Happens more than you’d expect.
Anyway. This isn’t much of a long story short at this point. You were asking about the glass cage in the corner, with the moss in it.
It started on my last job. It was a pretty normal clearout. Whatever happened, it happened a long time ago, and it looked like it took most of the life on the planet with it. Some go slow, some go fast, and you can usually tell pretty quickly which it was, but this one was, for want of a better word, enigmatic. Some still-radioactive areas: that can mean nuclear explosions, but sometimes it’s inefficient power storage, and sometimes some sort of message. Often, that message is “be more careful with radioactivity than we were”.
They’d put some initial camps on their one moon and the next planet along. Pretty rickety stuff; we dropped drones to carve up the metals and made plans to pick them up on the way back. They were nowhere near sustainable without help from the home planet — when it shut down, I guess they went dark pretty quickly.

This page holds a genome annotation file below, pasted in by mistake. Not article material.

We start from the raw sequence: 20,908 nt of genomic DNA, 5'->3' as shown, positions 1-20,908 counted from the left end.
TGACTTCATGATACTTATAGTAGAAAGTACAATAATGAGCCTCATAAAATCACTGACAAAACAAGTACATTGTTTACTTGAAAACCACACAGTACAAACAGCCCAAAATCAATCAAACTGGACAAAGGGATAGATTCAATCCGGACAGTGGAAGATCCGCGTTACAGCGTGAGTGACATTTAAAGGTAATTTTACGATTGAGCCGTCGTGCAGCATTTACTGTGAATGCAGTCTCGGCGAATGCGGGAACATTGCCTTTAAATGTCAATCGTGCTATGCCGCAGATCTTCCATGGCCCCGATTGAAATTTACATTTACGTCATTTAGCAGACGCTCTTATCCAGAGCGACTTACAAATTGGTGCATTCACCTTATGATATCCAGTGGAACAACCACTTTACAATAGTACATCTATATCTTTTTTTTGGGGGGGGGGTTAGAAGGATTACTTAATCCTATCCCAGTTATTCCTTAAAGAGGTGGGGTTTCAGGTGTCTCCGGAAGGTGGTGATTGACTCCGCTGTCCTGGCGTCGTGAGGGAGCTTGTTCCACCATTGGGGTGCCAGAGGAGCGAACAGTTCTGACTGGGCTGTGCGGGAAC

That’s one of the parts that does give me the chills. These poor little bipeds, just corpses in waiting, trying to decide whether to do atrocious things so some of them can live a little longer. Makes you wonder why anyone would leave home.
Which I know is a weird thing for me to say.
We found surviving patches of moss and algae, which isn’t unusual, and some microanimal life grazing on it, which is. They looked pretty unexciting - tiny, multilegged, weird little mouth things - but you never know when something like that will give you a new medicine or chitin moisturiser or something. So, we scooped a bunch up and took a look.
They had no brains to speak of, but their DNA was about twenty per cent interpolated, and the more of them we collected, the more of this interpolated DNA we identified — it was significantly and intentionally varied from animal to animal.